c. Clostridium perfringens
d. Campylobacter
e. Listeria monocytogenes,
f. Vibrio parahaemolyticus
g. Bacillus cereus
Bacteria
Responsible
Description
Staphylococcus Produces a
aureus
heat-stable
toxin
Habitat
Types of
Foods
Nose and throat of
30 to 50 percent
of healthy
population; also
skin and superficial
wounds.
Meat and
seafood salads,
sandwich
spreads and
high salt
foods.
Symptoms
Cause
Temperture
Sensitivity
Nausea,
vomiting and
diarrhea within
4 to 6 hours.
No fever.
Poor personal
hygiene and
subsequent
temperature abuse.
No growth below
40o F. Bacteria are
destroyed by normal
cooking but toxin is
heat-stable.
Salmonella
Produces an
intestinal
infection
Intestinal tracts of High protein
animals and man foods - meat;
poultry, fish
and eggs.
Diarrhea nausea,
chills, vomiting
and fever within
12 to 24 hours.
contamination of
ready-to-eat foods,
insufficient cooking
and recontamination
of cooked foods.
No growth below
40o F. Bacteria are
destroyed by normal
cooking.
Clostridium
perfringens
Produces a
spore and
prefers low
oxygen
atmosphere.
Live cells must
be ingested.
dust, soil and
gastrointestinal
tracts of animals
and man.
Meat and
poultry dishes,
sauces and
gravies.
Cramps and
diarrhea within
12 to 24 hours.
No vomiting or
fever.
Improper
temperature control
of hot foods, and
recontamination.
No growth below
40o degrees F.
Bacteria are killed by
normal cooking but
a heat-stable spore
can survive.
Clostridium
botulinum
Produces a
spore and
requires a low
oxygen
atmosphere.
Produces a
heat-sensitive
toxin.
Soils, plants,
marine sediments
and fish.
Home-canned Blurred vision,
foods.
respiratory
distress and
possible
DEATH.
Improper methods of Type E and Type B
home-processing
can grow at 38o F.
foods.
Bacteria destroyed by
cooking and the
toxin is destroyed by
boiling for 5 to 10
minutes. Heatresistant spore can
survive.
Vibrio
Requires salt
parahaemolyticus for growth.
Bacillus cereus
Fish and shellfish
Produces a
soil, dust and
spore and
spices.
grows in
normal oxygen
atmosphere.
Listeria
Survives adverse
monocytogenes conditions for
long time
periods.
Soil, vegetation
and water. Can
survive for long
periods in soil and
plant materials.
Campylobacter Oxygen
Animal reservoirs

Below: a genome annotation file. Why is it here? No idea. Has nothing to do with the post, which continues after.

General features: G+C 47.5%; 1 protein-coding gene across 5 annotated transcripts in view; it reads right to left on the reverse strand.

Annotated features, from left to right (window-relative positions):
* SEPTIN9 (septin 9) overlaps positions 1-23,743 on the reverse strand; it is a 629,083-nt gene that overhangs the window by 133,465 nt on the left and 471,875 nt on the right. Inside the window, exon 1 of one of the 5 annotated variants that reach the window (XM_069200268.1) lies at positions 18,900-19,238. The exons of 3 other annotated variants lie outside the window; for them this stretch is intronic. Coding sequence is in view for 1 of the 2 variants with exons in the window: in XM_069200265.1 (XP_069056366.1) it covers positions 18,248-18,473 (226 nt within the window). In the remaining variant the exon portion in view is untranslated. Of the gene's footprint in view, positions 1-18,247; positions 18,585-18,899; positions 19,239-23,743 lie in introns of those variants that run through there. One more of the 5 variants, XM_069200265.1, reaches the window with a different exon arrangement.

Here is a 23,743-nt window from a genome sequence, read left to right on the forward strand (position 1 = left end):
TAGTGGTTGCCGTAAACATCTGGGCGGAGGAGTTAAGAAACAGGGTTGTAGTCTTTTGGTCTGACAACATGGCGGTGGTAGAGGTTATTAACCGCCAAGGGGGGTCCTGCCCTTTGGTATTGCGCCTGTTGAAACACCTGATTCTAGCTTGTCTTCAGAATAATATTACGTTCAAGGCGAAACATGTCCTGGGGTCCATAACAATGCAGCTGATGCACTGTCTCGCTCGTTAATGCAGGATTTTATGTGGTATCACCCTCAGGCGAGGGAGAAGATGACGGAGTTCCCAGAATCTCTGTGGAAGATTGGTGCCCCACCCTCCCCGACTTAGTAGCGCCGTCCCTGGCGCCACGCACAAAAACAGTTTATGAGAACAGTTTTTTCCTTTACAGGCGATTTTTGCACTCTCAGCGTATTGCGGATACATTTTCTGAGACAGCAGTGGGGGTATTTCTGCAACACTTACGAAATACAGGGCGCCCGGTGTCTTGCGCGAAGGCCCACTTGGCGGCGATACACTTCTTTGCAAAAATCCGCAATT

jejuni
sensitive, does and foods of
not grow below animal origin.
86o F.
Versinia
enterocolitica
Not frequent Poultry, beef,
cause of human swine. Isolated
infection.
only in human
pathogen.
Enteropathogenic Can produce
Feces of infected
E. coli
toxins that are humans.
heat stable and
others that are
heat-sensitive.
Raw and
cooked
seafood.
Diarrhea,
Recontamination of No growth below
cramps,
cooked foods or
40o F. Bacteria killed
vomiting,
eating raw seafood. by normal cooking.
headache and
fever within 12
to 24 hours.
Starchy food. Mild case of
diarrhea and
some nausea
within 12 to 24
hours.
Milk, soft
cheeses,
vegetables
fertilized with
manure.
Improper holding
and stroage
temperatures after
cooking.
No growth below
40o F. Bacteria killed
by normal cooking,
but heat-resistant
spore can survive.
Mimics
Contaminated raw
meningitis.
products.
Immunocompromised
individuals most
susceptible.
Grows at
refrigeration (38-40o
F.) temperatures.
May survive
minimum
pasturization
tempertures (161o F.
for 15 seconds.)
Meat, poulty, Diarrhea,
milk, and
abdomianl
mushrooms. cramps and
nausea.
Improper
pasteuriztion or
cooking. crosscontamination.
Milk, tofu,
and pork.
Diarrhea,
Improper cooking.
abdominal pain, Cross-contamination.
vomiting.
Mimics
appendicitis.
Meat and
cheeses.
Diarrhea,
abdominal
cramps, no
fever.
Sensitive to drying
or freezing. Survives
in milk and water at
39 o F for several
weeks.
Grows at
refrigeration
temperatures (35-40o
F.) Sensitive to heat
(122 oF.)
Inadequate cooking. Organisms can be
Recontamination of controlled by
cooked product.
heating. Can grow at
refrigeration
temperatures.
Hypertext markup by Gretchen Eagle and Dan Lineberger. Http://aggie-horticulture.tamu.edu/extension/poison.html
6. Staphylococcus produces an heat stable toxin_ that is relatively Harmless.
7. An organism normally found in human intestines that can cause food poisoning is bacillus (Escherichia coli) but its growth is
usually limited by intestinal Flora (Pyer’s Patches).
8. The most severe type of food poisoning is that caused by E. coli O157:H7
9. A food source of infant botulism is __ Clostridium botulinum
10. List 5 common symptoms of food poisoning:
a. Nausea & Vomiting
c.
fever & chills
e. bloody stools
b. Diarrhea
d. dehydration
11. How is food poisoning different from food infection?
a. Food infection refers to the presence of bacteria, etc within the food.
b. Food poisoning refers to the effect on the body after ingesting such infected food.
12. Salmonellosis is caused by the organism rod shaped, gram negative Salmonella bacteria.